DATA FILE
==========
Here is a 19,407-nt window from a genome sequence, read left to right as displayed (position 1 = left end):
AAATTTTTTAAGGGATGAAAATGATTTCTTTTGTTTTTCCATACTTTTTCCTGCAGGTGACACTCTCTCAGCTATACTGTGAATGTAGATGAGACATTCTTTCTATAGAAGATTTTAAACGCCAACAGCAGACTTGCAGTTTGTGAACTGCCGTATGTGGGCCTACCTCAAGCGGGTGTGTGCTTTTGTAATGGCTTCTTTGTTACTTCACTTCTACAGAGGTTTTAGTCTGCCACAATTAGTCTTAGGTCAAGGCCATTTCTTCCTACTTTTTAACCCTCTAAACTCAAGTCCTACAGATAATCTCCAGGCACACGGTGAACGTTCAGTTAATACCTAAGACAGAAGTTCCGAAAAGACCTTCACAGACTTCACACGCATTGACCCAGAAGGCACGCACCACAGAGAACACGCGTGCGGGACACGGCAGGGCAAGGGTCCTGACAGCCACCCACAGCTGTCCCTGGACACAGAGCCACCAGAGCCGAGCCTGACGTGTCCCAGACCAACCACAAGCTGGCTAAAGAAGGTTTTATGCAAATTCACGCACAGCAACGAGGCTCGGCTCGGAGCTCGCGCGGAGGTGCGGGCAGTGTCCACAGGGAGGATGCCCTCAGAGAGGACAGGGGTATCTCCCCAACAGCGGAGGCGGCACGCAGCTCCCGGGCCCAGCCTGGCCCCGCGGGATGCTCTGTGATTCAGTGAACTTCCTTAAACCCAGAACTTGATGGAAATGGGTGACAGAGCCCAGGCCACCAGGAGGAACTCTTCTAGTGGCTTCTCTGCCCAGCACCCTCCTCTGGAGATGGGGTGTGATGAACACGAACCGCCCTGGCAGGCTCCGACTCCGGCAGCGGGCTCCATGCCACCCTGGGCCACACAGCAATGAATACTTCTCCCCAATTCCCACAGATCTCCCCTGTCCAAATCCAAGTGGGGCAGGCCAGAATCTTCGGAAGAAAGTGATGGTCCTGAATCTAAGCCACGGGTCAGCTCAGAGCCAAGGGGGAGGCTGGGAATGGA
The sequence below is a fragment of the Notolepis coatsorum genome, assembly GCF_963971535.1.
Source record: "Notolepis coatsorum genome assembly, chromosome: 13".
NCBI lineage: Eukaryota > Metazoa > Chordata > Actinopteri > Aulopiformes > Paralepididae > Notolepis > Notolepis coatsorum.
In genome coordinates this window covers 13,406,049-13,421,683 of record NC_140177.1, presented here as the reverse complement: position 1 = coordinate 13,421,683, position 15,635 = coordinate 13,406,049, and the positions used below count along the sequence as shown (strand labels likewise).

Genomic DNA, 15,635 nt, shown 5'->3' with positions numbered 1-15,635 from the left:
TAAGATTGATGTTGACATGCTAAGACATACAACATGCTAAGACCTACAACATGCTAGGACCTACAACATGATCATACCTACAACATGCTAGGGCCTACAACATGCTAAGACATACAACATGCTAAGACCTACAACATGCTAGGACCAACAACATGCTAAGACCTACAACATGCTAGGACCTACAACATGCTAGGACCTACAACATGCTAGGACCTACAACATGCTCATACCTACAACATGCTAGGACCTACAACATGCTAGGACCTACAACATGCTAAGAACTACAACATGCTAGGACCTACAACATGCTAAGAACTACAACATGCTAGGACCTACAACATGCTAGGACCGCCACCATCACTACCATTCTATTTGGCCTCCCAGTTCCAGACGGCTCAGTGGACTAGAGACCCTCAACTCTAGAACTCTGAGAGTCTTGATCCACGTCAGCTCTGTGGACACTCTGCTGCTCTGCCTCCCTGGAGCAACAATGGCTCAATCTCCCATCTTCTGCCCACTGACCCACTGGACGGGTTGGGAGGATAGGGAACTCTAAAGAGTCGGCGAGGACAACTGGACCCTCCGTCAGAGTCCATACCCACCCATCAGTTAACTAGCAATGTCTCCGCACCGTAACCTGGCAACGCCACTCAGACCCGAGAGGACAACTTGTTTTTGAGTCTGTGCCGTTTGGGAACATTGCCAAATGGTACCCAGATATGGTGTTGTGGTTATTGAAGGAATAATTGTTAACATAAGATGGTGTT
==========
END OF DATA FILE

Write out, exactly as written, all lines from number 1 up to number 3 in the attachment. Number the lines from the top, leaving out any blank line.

Here is a 19,407-nt window from a genome sequence, read left to right as displayed (position 1 = left end):
AAATTTTTTAAGGGATGAAAATGATTTCTTTTGTTTTTCCATACTTTTTCCTGCAGGTGACACTCTCTCAGCTATACTGTGAATGTAGATGAGACATTCTTTCTATAGAAGATTTTAAACGCCAACAGCAGACTTGCAGTTTGTGAACTGCCGTATGTGGGCCTACCTCAAGCGGGTGTGTGCTTTTGTAATGGCTTCTTTGTTACTTCACTTCTACAGAGGTTTTAGTCTGCCACAATTAGTCTTAGGTCAAGGCCATTTCTTCCTACTTTTTAACCCTCTAAACTCAAGTCCTACAGATAATCTCCAGGCACACGGTGAACGTTCAGTTAATACCTAAGACAGAAGTTCCGAAAAGACCTTCACAGACTTCACACGCATTGACCCAGAAGGCACGCACCACAGAGAACACGCGTGCGGGACACGGCAGGGCAAGGGTCCTGACAGCCACCCACAGCTGTCCCTGGACACAGAGCCACCAGAGCCGAGCCTGACGTGTCCCAGACCAACCACAAGCTGGCTAAAGAAGGTTTTATGCAAATTCACGCACAGCAACGAGGCTCGGCTCGGAGCTCGCGCGGAGGTGCGGGCAGTGTCCACAGGGAGGATGCCCTCAGAGAGGACAGGGGTATCTCCCCAACAGCGGAGGCGGCACGCAGCTCCCGGGCCCAGCCTGGCCCCGCGGGATGCTCTGTGATTCAGTGAACTTCCTTAAACCCAGAACTTGATGGAAATGGGTGACAGAGCCCAGGCCACCAGGAGGAACTCTTCTAGTGGCTTCTCTGCCCAGCACCCTCCTCTGGAGATGGGGTGTGATGAACACGAACCGCCCTGGCAGGCTCCGACTCCGGCAGCGGGCTCCATGCCACCCTGGGCCACACAGCAATGAATACTTCTCCCCAATTCCCACAGATCTCCCCTGTCCAAATCCAAGTGGGGCAGGCCAGAATCTTCGGAAGAAAGTGATGGTCCTGAATCTAAGCCACGGGTCAGCTCAGAGCCAAGGGGGAGGCTGGGAATGGA
The sequence below is a fragment of the Notolepis coatsorum genome, assembly GCF_963971535.1.